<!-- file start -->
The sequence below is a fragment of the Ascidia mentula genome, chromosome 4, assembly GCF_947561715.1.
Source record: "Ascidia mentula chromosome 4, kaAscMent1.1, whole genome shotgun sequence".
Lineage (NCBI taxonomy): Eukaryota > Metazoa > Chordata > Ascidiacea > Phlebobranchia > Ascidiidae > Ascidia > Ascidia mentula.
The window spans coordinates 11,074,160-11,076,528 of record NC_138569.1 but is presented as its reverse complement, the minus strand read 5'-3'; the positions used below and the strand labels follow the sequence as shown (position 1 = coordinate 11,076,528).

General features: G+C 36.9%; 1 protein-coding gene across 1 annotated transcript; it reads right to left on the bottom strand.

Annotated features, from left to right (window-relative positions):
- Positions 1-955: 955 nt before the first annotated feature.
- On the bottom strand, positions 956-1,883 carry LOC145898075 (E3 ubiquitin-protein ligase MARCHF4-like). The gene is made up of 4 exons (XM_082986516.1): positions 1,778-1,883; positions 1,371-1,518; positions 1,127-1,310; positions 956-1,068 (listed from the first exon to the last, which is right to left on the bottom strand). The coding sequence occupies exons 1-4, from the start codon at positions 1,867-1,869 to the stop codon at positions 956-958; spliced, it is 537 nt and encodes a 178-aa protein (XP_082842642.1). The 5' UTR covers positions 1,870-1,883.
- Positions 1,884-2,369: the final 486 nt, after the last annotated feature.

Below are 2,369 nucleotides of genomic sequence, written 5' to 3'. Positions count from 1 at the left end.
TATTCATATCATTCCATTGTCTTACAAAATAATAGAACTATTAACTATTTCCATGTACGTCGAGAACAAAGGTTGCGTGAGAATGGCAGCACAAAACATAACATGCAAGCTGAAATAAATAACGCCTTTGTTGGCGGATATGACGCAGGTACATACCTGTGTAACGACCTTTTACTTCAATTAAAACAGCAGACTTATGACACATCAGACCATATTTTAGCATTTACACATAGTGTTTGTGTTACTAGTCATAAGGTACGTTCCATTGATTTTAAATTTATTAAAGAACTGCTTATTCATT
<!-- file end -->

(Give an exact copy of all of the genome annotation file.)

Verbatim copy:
The sequence below is a fragment of the Ascidia mentula genome, chromosome 4, assembly GCF_947561715.1.
Source record: "Ascidia mentula chromosome 4, kaAscMent1.1, whole genome shotgun sequence".
Lineage (NCBI taxonomy): Eukaryota > Metazoa > Chordata > Ascidiacea > Phlebobranchia > Ascidiidae > Ascidia > Ascidia mentula.
The window spans coordinates 11,074,160-11,076,528 of record NC_138569.1 but is presented as its reverse complement, the minus strand read 5'-3'; the positions used below and the strand labels follow the sequence as shown (position 1 = coordinate 11,076,528).

General features: G+C 36.9%; 1 protein-coding gene across 1 annotated transcript; it reads right to left on the bottom strand.

Annotated features, from left to right (window-relative positions):
- Positions 1-955: 955 nt before the first annotated feature.
- On the bottom strand, positions 956-1,883 carry LOC145898075 (E3 ubiquitin-protein ligase MARCHF4-like). The gene is made up of 4 exons (XM_082986516.1): positions 1,778-1,883; positions 1,371-1,518; positions 1,127-1,310; positions 956-1,068 (listed from the first exon to the last, which is right to left on the bottom strand). The coding sequence occupies exons 1-4, from the start codon at positions 1,867-1,869 to the stop codon at positions 956-958; spliced, it is 537 nt and encodes a 178-aa protein (XP_082842642.1). The 5' UTR covers positions 1,870-1,883.
- Positions 1,884-2,369: the final 486 nt, after the last annotated feature.

Below are 2,369 nucleotides of genomic sequence, written 5' to 3'. Positions count from 1 at the left end.
TATTCATATCATTCCATTGTCTTACAAAATAATAGAACTATTAACTATTTCCATGTACGTCGAGAACAAAGGTTGCGTGAGAATGGCAGCACAAAACATAACATGCAAGCTGAAATAAATAACGCCTTTGTTGGCGGATATGACGCAGGTACATACCTGTGTAACGACCTTTTACTTCAATTAAAACAGCAGACTTATGACACATCAGACCATATTTTAGCATTTACACATAGTGTTTGTGTTACTAGTCATAAGGTACGTTCCATTGATTTTAAATTTATTAAAGAACTGCTTATTCATT